Thomas McKay and partners decided to build a railway from Bytown, Upper Canada (now Ottawa, Ontario) by the most direct route to the St. Lawrence river to transport logs, which hitherto had to be floated down the Ottawa River to Montreal and thence to Quebec City to be loaded onto ships bound for Europe.
The idea was to build the Bytown terminus on the Ottawa River just above the Chaudière Falls, saving the need to form log booms at that point. As the project progressed, however, the location of the Bytown terminus was shifted to a property already owned by McKay well below the falls (where the Department of Foreign Affairs now stands). This may have reduced the project's initial investment by its owner, but it seriously undermined the viability of the scheme. The re-located terminus meant that the logs had to be assembled into rafts to use the timber slide that bypassed the falls, and then promptly disassembled and lifted up a considerable cliff to the rail yard. Operation of the Bytown and Prescott (the terminus on the St. Lawrence) began in 1854, with the official arrival of the first train into Bytown on December 24th, 1854.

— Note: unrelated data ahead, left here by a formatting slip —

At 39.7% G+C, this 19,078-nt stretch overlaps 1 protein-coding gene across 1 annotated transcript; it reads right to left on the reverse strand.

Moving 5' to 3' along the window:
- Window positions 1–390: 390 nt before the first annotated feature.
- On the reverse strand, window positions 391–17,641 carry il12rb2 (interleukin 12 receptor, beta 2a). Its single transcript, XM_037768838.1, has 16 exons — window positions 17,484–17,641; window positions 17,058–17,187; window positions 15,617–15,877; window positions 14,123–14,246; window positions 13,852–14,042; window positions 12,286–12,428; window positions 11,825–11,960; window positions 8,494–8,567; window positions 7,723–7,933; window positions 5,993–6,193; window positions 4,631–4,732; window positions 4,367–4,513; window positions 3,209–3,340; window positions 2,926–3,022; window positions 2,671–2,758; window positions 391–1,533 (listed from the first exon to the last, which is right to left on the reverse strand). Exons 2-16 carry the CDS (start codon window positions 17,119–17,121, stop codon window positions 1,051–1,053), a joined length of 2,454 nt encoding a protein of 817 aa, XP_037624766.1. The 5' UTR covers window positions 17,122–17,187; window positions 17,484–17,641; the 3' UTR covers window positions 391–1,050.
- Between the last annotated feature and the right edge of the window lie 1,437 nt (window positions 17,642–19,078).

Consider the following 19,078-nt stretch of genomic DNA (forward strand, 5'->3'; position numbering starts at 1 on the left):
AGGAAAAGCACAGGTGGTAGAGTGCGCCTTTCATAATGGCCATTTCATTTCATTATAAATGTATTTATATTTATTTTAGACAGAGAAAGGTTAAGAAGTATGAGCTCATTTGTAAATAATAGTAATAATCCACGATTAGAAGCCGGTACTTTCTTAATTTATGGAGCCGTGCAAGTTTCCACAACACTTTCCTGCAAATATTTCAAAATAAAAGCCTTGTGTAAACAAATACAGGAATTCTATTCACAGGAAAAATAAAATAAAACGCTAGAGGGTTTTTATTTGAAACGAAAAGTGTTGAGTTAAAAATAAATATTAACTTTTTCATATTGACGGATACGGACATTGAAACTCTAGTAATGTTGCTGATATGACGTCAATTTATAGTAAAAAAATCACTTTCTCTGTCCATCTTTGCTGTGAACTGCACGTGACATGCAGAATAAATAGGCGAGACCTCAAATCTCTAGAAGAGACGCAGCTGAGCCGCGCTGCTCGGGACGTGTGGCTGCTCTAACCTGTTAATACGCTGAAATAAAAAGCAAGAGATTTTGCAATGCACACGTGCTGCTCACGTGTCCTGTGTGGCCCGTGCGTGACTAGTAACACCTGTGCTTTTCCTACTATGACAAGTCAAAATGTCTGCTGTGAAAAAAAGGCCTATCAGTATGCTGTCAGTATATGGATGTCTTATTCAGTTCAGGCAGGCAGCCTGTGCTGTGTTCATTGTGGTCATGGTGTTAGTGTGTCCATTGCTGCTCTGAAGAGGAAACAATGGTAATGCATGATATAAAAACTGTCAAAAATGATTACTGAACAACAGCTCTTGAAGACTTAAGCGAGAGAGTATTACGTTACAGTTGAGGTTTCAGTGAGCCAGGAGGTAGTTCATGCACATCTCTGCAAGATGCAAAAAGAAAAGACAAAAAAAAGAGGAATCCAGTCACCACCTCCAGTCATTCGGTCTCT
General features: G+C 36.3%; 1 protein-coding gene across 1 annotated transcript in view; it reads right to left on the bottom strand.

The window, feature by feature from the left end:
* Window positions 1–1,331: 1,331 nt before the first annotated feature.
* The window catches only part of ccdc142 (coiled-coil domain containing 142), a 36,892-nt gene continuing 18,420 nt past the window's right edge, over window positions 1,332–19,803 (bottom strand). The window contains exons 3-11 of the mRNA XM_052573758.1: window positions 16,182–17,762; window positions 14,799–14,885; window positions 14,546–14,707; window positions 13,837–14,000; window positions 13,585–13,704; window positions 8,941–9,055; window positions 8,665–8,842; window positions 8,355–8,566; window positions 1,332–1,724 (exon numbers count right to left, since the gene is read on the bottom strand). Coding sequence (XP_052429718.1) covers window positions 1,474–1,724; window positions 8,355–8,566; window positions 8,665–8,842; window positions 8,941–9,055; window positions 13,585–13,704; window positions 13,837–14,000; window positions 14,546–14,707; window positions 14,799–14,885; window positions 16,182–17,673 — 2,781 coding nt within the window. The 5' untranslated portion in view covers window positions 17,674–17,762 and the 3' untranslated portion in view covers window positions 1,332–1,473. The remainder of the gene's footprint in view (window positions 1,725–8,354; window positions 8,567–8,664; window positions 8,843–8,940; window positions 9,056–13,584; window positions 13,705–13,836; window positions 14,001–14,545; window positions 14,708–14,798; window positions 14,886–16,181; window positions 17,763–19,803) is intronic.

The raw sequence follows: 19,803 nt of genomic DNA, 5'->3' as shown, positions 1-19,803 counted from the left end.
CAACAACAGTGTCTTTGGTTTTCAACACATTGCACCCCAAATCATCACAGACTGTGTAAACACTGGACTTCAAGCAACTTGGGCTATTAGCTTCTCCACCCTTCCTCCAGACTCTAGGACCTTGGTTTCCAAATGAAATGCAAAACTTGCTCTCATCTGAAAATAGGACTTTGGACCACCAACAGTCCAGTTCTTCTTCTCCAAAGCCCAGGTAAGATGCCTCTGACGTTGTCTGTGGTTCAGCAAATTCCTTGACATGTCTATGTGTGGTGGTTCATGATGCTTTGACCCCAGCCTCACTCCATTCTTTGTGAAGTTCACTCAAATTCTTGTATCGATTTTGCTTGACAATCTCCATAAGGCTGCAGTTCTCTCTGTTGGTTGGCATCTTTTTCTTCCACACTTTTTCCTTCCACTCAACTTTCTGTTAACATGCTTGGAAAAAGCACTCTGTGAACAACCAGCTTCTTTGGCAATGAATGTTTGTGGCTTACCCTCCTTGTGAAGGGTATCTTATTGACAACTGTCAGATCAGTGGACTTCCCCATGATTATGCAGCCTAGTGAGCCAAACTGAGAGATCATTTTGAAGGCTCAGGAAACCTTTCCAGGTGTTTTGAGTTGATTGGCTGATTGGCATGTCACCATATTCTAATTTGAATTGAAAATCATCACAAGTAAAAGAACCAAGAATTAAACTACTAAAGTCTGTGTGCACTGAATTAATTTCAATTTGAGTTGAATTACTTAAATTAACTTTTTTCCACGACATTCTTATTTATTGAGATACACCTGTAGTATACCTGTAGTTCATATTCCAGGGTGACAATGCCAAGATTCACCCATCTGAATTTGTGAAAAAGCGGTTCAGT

Eventually, the Bytown and Prescott Railway was absorbed into the Canadian Pacific Railway. The Ottawa terminus was in use as a secondary rail yard until the 1950s. The rails in Ottawa were finally lifted in 1966, the same year in which all rail traffic was removed from the downtown core of the city. The footings of the bridge crossing the nearby Rideau River are still evident. A small spur line still exists from Kemptville, heading south for a few kilometres.